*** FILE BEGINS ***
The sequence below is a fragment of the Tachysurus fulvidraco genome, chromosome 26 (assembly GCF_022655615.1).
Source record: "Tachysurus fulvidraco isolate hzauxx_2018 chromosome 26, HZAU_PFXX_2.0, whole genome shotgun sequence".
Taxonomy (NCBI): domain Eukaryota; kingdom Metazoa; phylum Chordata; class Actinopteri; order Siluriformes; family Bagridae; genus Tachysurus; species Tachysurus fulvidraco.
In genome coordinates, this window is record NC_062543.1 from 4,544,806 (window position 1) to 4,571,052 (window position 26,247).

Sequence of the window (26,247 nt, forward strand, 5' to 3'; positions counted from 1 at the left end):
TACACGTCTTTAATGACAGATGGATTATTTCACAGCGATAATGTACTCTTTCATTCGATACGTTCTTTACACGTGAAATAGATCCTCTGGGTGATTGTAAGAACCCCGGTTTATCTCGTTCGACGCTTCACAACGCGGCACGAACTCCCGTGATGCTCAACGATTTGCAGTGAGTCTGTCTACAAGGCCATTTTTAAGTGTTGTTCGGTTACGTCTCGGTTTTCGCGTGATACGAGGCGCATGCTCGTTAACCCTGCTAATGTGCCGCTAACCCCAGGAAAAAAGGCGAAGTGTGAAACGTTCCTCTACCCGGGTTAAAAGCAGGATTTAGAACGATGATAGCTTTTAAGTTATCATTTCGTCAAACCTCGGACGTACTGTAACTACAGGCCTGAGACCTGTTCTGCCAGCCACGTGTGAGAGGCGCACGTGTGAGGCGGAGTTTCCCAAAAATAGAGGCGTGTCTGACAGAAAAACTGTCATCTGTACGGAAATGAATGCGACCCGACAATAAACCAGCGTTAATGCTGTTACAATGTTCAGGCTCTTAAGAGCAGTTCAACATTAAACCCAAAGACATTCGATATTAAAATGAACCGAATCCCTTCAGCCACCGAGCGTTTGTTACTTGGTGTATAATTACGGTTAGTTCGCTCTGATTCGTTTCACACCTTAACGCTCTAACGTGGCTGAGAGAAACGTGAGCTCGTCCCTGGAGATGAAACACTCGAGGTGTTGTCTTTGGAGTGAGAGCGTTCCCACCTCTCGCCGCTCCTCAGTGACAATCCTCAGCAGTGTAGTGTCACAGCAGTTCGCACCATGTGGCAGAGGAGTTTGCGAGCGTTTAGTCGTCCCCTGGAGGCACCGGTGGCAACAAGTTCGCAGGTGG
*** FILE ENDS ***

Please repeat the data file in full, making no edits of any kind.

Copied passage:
The sequence below is a fragment of the Tachysurus fulvidraco genome, chromosome 26 (assembly GCF_022655615.1).
Source record: "Tachysurus fulvidraco isolate hzauxx_2018 chromosome 26, HZAU_PFXX_2.0, whole genome shotgun sequence".
Taxonomy (NCBI): domain Eukaryota; kingdom Metazoa; phylum Chordata; class Actinopteri; order Siluriformes; family Bagridae; genus Tachysurus; species Tachysurus fulvidraco.
In genome coordinates, this window is record NC_062543.1 from 4,544,806 (window position 1) to 4,571,052 (window position 26,247).

Sequence of the window (26,247 nt, forward strand, 5' to 3'; positions counted from 1 at the left end):
TACACGTCTTTAATGACAGATGGATTATTTCACAGCGATAATGTACTCTTTCATTCGATACGTTCTTTACACGTGAAATAGATCCTCTGGGTGATTGTAAGAACCCCGGTTTATCTCGTTCGACGCTTCACAACGCGGCACGAACTCCCGTGATGCTCAACGATTTGCAGTGAGTCTGTCTACAAGGCCATTTTTAAGTGTTGTTCGGTTACGTCTCGGTTTTCGCGTGATACGAGGCGCATGCTCGTTAACCCTGCTAATGTGCCGCTAACCCCAGGAAAAAAGGCGAAGTGTGAAACGTTCCTCTACCCGGGTTAAAAGCAGGATTTAGAACGATGATAGCTTTTAAGTTATCATTTCGTCAAACCTCGGACGTACTGTAACTACAGGCCTGAGACCTGTTCTGCCAGCCACGTGTGAGAGGCGCACGTGTGAGGCGGAGTTTCCCAAAAATAGAGGCGTGTCTGACAGAAAAACTGTCATCTGTACGGAAATGAATGCGACCCGACAATAAACCAGCGTTAATGCTGTTACAATGTTCAGGCTCTTAAGAGCAGTTCAACATTAAACCCAAAGACATTCGATATTAAAATGAACCGAATCCCTTCAGCCACCGAGCGTTTGTTACTTGGTGTATAATTACGGTTAGTTCGCTCTGATTCGTTTCACACCTTAACGCTCTAACGTGGCTGAGAGAAACGTGAGCTCGTCCCTGGAGATGAAACACTCGAGGTGTTGTCTTTGGAGTGAGAGCGTTCCCACCTCTCGCCGCTCCTCAGTGACAATCCTCAGCAGTGTAGTGTCACAGCAGTTCGCACCATGTGGCAGAGGAGTTTGCGAGCGTTTAGTCGTCCCCTGGAGGCACCGGTGGCAACAAGTTCGCAGGTGG